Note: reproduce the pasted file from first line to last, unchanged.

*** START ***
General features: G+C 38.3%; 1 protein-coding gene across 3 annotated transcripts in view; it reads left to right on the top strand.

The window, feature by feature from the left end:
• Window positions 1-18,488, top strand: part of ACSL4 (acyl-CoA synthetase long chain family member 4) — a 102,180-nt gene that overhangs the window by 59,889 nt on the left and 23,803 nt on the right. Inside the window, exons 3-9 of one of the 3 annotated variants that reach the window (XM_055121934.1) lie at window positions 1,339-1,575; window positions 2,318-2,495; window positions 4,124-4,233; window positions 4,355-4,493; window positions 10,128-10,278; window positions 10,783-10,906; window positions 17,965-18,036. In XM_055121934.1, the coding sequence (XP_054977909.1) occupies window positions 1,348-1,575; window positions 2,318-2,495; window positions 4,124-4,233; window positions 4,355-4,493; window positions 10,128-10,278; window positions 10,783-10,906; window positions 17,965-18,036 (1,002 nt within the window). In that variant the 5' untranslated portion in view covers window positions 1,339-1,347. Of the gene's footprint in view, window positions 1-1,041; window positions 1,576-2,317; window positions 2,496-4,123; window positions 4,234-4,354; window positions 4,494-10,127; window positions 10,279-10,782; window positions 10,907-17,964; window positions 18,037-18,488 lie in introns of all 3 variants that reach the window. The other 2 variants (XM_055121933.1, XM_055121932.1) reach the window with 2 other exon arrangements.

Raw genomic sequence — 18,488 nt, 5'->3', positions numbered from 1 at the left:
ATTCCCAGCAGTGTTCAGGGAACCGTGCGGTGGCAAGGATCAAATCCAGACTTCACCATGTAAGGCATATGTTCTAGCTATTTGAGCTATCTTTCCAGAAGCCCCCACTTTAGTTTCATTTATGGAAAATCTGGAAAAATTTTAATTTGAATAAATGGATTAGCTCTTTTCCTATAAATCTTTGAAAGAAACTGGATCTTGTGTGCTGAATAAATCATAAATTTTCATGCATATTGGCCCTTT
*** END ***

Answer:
General features: G+C 38.3%; 1 protein-coding gene across 3 annotated transcripts in view; it reads left to right on the top strand.

The window, feature by feature from the left end:
• Window positions 1-18,488, top strand: part of ACSL4 (acyl-CoA synthetase long chain family member 4) — a 102,180-nt gene that overhangs the window by 59,889 nt on the left and 23,803 nt on the right. Inside the window, exons 3-9 of one of the 3 annotated variants that reach the window (XM_055121934.1) lie at window positions 1,339-1,575; window positions 2,318-2,495; window positions 4,124-4,233; window positions 4,355-4,493; window positions 10,128-10,278; window positions 10,783-10,906; window positions 17,965-18,036. In XM_055121934.1, the coding sequence (XP_054977909.1) occupies window positions 1,348-1,575; window positions 2,318-2,495; window positions 4,124-4,233; window positions 4,355-4,493; window positions 10,128-10,278; window positions 10,783-10,906; window positions 17,965-18,036 (1,002 nt within the window). In that variant the 5' untranslated portion in view covers window positions 1,339-1,347. Of the gene's footprint in view, window positions 1-1,041; window positions 1,576-2,317; window positions 2,496-4,123; window positions 4,234-4,354; window positions 4,494-10,127; window positions 10,279-10,782; window positions 10,907-17,964; window positions 18,037-18,488 lie in introns of all 3 variants that reach the window. The other 2 variants (XM_055121933.1, XM_055121932.1) reach the window with 2 other exon arrangements.

Raw genomic sequence — 18,488 nt, 5'->3', positions numbered from 1 at the left:
ATTCCCAGCAGTGTTCAGGGAACCGTGCGGTGGCAAGGATCAAATCCAGACTTCACCATGTAAGGCATATGTTCTAGCTATTTGAGCTATCTTTCCAGAAGCCCCCACTTTAGTTTCATTTATGGAAAATCTGGAAAAATTTTAATTTGAATAAATGGATTAGCTCTTTTCCTATAAATCTTTGAAAGAAACTGGATCTTGTGTGCTGAATAAATCATAAATTTTCATGCATATTGGCCCTTT